Looking for Alaska by John Green

To tell you honestly, this book is quite depressing. I'm telling you this not of the intention of stealing the experience away from you but to tell you bluntly, you're going to want the sadness as much as the whole story-line, characters and John's witty and insightful narration. This book is the holy grail of YA novels, so far. This and The Fault in Our Stars, also by John Green.

(Disclaimer: I have read quite a few, I'm a teenager, I love all the YA novels and I understand some may not fully agree when I say it's the holy grail of YA novels, but really, IT IS.)

Here's how the story goes:

Miles Halter went to Culver Creek Boarding School in search for a life that's something more, something more than he was. He was looking for his "Great Perhaps" (he is somewhat obsessed with reading biography books and Last Words before the death of a certain famous person, and so, Great Perhaps is a Last Word that inspired him to pursue Culver Creek).

Upon his arrival, he met Chip Martin(his roommate). Miles immediately became a part of Chip's posse and they call him Pudge(for whatever reason I don't quite understand, but okay). And Chip is called the Colonel (because he's sort of the tactical leader of the group).

Pudge met Alaska Young
(because I'm selfish and I already told you that the book is depressing but the kind of depressing you want to feel, I'm not going to further describe Alaska here, the book will tell you all about her)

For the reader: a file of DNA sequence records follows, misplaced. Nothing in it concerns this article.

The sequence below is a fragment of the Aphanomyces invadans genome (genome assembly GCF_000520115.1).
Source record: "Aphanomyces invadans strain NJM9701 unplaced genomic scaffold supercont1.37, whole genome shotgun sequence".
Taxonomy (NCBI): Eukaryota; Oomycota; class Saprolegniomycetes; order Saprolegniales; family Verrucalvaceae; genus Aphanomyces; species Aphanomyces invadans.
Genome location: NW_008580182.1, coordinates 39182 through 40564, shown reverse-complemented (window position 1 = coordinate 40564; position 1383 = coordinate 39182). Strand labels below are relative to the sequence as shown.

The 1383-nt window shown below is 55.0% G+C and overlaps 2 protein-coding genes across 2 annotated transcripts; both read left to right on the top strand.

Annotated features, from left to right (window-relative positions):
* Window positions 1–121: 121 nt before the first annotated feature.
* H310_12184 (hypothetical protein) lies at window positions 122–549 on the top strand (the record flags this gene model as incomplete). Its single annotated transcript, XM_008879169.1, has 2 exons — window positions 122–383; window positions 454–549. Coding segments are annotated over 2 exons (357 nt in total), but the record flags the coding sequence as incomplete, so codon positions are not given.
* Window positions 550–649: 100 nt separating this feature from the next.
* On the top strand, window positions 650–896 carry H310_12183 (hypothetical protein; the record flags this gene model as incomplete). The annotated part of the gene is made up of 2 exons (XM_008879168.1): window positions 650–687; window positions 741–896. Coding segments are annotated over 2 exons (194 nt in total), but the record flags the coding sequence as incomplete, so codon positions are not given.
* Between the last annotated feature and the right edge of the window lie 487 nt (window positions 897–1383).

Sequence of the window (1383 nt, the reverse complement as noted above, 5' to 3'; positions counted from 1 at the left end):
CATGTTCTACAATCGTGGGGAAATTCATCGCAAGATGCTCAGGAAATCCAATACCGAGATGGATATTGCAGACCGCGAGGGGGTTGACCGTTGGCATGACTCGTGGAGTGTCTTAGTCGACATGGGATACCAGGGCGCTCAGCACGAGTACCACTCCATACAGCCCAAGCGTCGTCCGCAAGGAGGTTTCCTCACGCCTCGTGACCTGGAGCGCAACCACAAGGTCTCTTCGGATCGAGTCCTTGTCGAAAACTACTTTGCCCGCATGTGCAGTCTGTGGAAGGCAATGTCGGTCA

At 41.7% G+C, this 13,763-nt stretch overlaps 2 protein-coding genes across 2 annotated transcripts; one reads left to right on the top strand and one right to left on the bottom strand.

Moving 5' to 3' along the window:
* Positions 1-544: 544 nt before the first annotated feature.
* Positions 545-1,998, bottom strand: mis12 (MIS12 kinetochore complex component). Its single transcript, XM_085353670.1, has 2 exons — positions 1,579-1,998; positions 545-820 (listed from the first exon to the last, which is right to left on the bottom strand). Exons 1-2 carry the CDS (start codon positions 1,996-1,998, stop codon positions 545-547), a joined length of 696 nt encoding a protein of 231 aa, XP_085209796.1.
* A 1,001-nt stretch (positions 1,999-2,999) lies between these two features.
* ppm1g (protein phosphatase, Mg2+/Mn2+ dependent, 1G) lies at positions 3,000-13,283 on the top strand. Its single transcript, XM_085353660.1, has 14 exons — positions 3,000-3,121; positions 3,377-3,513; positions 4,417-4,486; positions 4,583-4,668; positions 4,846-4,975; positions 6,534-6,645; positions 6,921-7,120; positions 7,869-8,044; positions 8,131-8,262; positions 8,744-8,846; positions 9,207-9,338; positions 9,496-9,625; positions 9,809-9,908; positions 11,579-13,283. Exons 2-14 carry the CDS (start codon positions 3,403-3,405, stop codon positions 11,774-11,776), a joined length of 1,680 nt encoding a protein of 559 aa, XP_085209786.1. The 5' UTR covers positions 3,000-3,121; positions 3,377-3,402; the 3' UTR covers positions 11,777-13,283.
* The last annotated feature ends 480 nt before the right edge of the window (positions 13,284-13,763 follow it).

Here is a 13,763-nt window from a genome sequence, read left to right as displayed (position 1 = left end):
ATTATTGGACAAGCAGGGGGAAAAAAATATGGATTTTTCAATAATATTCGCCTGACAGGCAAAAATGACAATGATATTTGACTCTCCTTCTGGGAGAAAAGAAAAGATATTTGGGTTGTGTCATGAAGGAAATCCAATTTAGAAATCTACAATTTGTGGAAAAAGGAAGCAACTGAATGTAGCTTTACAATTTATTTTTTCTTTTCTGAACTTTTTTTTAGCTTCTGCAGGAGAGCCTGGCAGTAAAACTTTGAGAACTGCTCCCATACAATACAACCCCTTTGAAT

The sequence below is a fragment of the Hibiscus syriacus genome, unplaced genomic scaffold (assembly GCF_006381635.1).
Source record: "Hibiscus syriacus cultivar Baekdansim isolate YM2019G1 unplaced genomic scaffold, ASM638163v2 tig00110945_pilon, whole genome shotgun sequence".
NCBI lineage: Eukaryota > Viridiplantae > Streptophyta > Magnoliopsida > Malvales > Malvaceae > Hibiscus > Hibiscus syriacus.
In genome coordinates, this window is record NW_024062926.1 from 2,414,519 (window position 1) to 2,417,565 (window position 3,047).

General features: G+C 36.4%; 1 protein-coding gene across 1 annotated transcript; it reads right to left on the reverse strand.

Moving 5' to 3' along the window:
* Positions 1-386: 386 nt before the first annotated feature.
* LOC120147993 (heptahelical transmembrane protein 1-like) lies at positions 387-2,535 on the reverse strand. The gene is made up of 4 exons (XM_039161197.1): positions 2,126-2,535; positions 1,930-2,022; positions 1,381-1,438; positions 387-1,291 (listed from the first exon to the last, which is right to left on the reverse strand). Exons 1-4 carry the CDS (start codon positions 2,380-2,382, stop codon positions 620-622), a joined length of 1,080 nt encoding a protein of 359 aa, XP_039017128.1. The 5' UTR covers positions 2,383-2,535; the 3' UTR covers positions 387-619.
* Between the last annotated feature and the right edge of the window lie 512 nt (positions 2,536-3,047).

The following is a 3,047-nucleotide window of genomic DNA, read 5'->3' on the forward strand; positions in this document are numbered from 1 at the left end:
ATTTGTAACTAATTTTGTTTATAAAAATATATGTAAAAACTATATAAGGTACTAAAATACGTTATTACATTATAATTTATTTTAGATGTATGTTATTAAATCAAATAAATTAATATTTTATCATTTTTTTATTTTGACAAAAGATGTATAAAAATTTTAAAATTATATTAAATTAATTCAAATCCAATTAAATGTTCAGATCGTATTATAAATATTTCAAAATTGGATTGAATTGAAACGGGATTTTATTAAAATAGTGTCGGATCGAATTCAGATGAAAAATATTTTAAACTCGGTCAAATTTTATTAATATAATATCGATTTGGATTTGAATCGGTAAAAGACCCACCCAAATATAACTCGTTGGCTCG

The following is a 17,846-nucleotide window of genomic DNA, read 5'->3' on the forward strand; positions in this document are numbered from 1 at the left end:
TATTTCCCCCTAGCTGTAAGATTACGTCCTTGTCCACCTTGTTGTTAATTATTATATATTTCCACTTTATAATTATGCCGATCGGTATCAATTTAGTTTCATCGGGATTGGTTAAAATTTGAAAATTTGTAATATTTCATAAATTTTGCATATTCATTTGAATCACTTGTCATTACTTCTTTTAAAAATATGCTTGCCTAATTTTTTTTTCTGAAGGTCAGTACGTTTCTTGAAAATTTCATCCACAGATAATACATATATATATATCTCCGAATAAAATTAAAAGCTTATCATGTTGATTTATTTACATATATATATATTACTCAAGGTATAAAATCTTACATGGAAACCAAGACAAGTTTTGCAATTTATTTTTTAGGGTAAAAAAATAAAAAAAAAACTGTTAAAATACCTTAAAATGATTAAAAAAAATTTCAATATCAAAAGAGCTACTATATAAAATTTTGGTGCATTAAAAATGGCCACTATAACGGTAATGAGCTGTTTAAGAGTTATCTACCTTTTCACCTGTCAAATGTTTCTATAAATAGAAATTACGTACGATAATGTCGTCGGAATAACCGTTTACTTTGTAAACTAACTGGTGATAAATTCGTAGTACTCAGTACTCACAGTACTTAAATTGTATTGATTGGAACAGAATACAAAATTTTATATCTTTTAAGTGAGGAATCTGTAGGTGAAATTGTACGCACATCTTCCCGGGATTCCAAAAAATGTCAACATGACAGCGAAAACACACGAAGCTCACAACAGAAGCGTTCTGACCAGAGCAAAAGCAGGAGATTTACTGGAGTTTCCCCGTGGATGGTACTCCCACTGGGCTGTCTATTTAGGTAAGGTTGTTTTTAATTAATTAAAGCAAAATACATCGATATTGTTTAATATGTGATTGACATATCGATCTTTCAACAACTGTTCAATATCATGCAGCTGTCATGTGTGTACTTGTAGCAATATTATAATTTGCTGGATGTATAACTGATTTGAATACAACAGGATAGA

The Colonel, Takumi(a foreign student of Japanese decent) and Alaska have been long-time close friends in Culver Creek. They've been doing pranks every year, something to spice up the boring atmosphere of the said boarding school. Since Pudge is one of them, they let him in on everything including these epic epic pranks. That's when Pudge realized that his Great Perhaps has begun.

Something terrible happened and that's the "after" part of the book. That part is the depressing part, like they say, you take the good with the bad. That's what I did and with it, I found wisdom you can never really get anywhere else unless you read the book or experience the same thing in your life. 

The "before" is light, happy and amazing. It's like John Green gave you a set of the coolest friends you will ever meet then he takes them away.

I love this book so much and this review might not give enough justice to it, forgive me. I just finished reading it last night and the emotions are overwhelming. You get sucked in right to their world as soon as you start reading, even after reading it, you can't help but go back there a few more times. I feel bad I didn't get this book when I first saw it back when I was just 13 y/o. I had the misconception that it was about two teenage hobos who wants to go to Alaska. I was wrong. I was wrong like when I thought of life like it's just about living and breathing.

Life is choosing the Labyrinth, even when it blows. It's about dealing with the suffering. It's about surviving it every second of the day. It's seeing past through it and focusing on just living it and staying free of all the personal issues we cage inside.


Candace | June 1, 2012 at 9:01 AM

I was only 'okay' with this book even though I do love John Green. But for some reason I just wasn't feeling it so much with this one. The Fault in Our Stars is my most favorite of his books. Now that one BLEW ME AWAY! I LOVED it!

Loraine | June 3, 2012 at 11:25 AM

Maybe it's because having 2 people with cancer is super new to most. For my part, I never got to experience high school that much even more so the independent young adult side in a boarding school. But like you, I LOVED TFIOS MUCH MUCH MORE than Looking for Alaska or any book I know to date for that matter. ♥

Jamie | April 25, 2014 at 7:08 AM

I LOVED Looking for Alaska. Finished it a couple days ago and I still haven't emotionally recovered.


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